Try using it in a diffuser—especially for depression—as it offers a light, uplifting and lovely aroma to the room.

Recipe For Muscle Cramps

9 drops Bergamot (Citrus bergamia)
3 drops Lavender (Lavandula angustifolia)
4 drops Roman Chamomile (Chamaemelum nobile)
2 drops Sweet Marjoram (Origanum majorana)

Blend essential oils into 1 oz (28 gm) of unscented cream or jojoba oil. Massage a capful gently into the cramped muscle area.

Bergamot oranges are gems from nature, providing us with an essential oil filled with sunlight and an extraordinary aroma with the ability to calm our nerves. I give my deepest appreciation to distillers like Giuseppe Cuzzupi who dedicate their lives to producing such precious essential oils.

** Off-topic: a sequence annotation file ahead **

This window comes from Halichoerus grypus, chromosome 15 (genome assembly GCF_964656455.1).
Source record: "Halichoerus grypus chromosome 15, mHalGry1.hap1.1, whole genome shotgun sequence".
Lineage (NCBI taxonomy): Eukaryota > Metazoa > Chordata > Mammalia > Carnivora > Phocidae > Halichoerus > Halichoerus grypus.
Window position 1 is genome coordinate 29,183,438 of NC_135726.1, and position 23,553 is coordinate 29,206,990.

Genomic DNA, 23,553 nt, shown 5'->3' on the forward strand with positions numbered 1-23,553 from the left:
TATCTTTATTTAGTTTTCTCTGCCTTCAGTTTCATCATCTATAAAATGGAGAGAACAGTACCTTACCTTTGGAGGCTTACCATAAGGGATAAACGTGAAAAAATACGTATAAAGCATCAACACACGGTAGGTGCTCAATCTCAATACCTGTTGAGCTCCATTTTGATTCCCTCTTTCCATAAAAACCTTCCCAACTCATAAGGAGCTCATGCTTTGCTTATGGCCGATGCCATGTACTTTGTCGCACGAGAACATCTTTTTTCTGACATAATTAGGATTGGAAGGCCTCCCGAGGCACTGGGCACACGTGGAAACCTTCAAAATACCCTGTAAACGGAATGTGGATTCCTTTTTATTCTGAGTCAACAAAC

Bergamot essential oil distiller in Italy







To contact Guiseppe to purchase Bergamot essential oil directly you can email him (in Italian of course!)

*Minimum direct order is 8.5 kilograms—about 19 pounds or 300 ounces.

To purchase Guiseppe’s Bergamot oil in small sizes (1/2 oz.-16 oz.) visit

For information on other essential oil distillers please visit the International Directory of Essential Oil Distillers.

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Owner/Instructor at Aromahead Institute
Aromahead Institute, owned by Andrea Butje, is a premier resource for online aromatherapy classes. Andrea offers her inspired approach to online aromatherapy certification through essential oil videos and original education materials. Check out her book, Essential Living: Aromatherapy Recipes for Health and Home, on Amazon!

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{ 20 comments… read them below or add one }

annuaire generaliste de qualite December 12, 2016 at 7:45 am

Très, très bon article, merci